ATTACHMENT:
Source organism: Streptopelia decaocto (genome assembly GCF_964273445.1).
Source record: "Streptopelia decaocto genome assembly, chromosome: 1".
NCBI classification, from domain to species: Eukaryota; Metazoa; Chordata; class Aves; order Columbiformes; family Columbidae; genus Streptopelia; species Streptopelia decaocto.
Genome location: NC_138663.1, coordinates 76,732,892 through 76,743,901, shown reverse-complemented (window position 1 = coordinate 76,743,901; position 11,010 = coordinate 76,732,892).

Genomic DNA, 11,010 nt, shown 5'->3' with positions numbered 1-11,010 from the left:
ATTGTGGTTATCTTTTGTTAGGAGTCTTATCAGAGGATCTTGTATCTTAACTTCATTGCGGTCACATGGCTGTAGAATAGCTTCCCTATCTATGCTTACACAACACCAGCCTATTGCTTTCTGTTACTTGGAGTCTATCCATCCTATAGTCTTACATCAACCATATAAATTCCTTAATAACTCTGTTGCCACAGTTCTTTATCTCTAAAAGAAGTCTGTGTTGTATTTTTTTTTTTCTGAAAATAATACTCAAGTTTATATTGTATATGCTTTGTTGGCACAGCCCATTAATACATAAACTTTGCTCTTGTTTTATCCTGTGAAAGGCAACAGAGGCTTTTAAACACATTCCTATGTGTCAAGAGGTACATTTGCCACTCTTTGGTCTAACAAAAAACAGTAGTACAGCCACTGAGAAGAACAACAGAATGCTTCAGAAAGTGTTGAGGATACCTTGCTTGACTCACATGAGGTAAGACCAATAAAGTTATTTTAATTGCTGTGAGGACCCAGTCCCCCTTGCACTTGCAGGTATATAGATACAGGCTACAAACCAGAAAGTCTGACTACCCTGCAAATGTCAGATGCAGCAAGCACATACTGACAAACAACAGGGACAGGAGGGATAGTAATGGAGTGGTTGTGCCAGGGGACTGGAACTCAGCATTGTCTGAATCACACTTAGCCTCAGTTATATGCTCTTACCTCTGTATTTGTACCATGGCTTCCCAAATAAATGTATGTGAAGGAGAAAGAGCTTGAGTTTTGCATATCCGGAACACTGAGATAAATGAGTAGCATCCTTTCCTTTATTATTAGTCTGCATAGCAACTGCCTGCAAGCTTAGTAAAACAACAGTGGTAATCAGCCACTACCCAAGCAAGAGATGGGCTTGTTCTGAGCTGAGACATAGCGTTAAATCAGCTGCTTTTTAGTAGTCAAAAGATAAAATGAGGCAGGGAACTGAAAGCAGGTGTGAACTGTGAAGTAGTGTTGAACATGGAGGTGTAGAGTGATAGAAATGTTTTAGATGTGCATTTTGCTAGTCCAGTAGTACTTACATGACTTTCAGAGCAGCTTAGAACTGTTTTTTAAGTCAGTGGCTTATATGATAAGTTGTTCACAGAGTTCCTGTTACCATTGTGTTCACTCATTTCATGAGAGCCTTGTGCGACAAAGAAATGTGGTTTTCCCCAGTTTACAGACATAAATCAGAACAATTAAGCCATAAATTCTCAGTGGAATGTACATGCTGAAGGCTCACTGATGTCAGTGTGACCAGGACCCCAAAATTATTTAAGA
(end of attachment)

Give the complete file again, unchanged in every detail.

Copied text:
Source organism: Streptopelia decaocto (genome assembly GCF_964273445.1).
Source record: "Streptopelia decaocto genome assembly, chromosome: 1".
NCBI classification, from domain to species: Eukaryota; Metazoa; Chordata; class Aves; order Columbiformes; family Columbidae; genus Streptopelia; species Streptopelia decaocto.
Genome location: NC_138663.1, coordinates 76,732,892 through 76,743,901, shown reverse-complemented (window position 1 = coordinate 76,743,901; position 11,010 = coordinate 76,732,892).

Genomic DNA, 11,010 nt, shown 5'->3' with positions numbered 1-11,010 from the left:
ATTGTGGTTATCTTTTGTTAGGAGTCTTATCAGAGGATCTTGTATCTTAACTTCATTGCGGTCACATGGCTGTAGAATAGCTTCCCTATCTATGCTTACACAACACCAGCCTATTGCTTTCTGTTACTTGGAGTCTATCCATCCTATAGTCTTACATCAACCATATAAATTCCTTAATAACTCTGTTGCCACAGTTCTTTATCTCTAAAAGAAGTCTGTGTTGTATTTTTTTTTTTCTGAAAATAATACTCAAGTTTATATTGTATATGCTTTGTTGGCACAGCCCATTAATACATAAACTTTGCTCTTGTTTTATCCTGTGAAAGGCAACAGAGGCTTTTAAACACATTCCTATGTGTCAAGAGGTACATTTGCCACTCTTTGGTCTAACAAAAAACAGTAGTACAGCCACTGAGAAGAACAACAGAATGCTTCAGAAAGTGTTGAGGATACCTTGCTTGACTCACATGAGGTAAGACCAATAAAGTTATTTTAATTGCTGTGAGGACCCAGTCCCCCTTGCACTTGCAGGTATATAGATACAGGCTACAAACCAGAAAGTCTGACTACCCTGCAAATGTCAGATGCAGCAAGCACATACTGACAAACAACAGGGACAGGAGGGATAGTAATGGAGTGGTTGTGCCAGGGGACTGGAACTCAGCATTGTCTGAATCACACTTAGCCTCAGTTATATGCTCTTACCTCTGTATTTGTACCATGGCTTCCCAAATAAATGTATGTGAAGGAGAAAGAGCTTGAGTTTTGCATATCCGGAACACTGAGATAAATGAGTAGCATCCTTTCCTTTATTATTAGTCTGCATAGCAACTGCCTGCAAGCTTAGTAAAACAACAGTGGTAATCAGCCACTACCCAAGCAAGAGATGGGCTTGTTCTGAGCTGAGACATAGCGTTAAATCAGCTGCTTTTTAGTAGTCAAAAGATAAAATGAGGCAGGGAACTGAAAGCAGGTGTGAACTGTGAAGTAGTGTTGAACATGGAGGTGTAGAGTGATAGAAATGTTTTAGATGTGCATTTTGCTAGTCCAGTAGTACTTACATGACTTTCAGAGCAGCTTAGAACTGTTTTTTAAGTCAGTGGCTTATATGATAAGTTGTTCACAGAGTTCCTGTTACCATTGTGTTCACTCATTTCATGAGAGCCTTGTGCGACAAAGAAATGTGGTTTTCCCCAGTTTACAGACATAAATCAGAACAATTAAGCCATAAATTCTCAGTGGAATGTACATGCTGAAGGCTCACTGATGTCAGTGTGACCAGGACCCCAAAATTATTTAAGA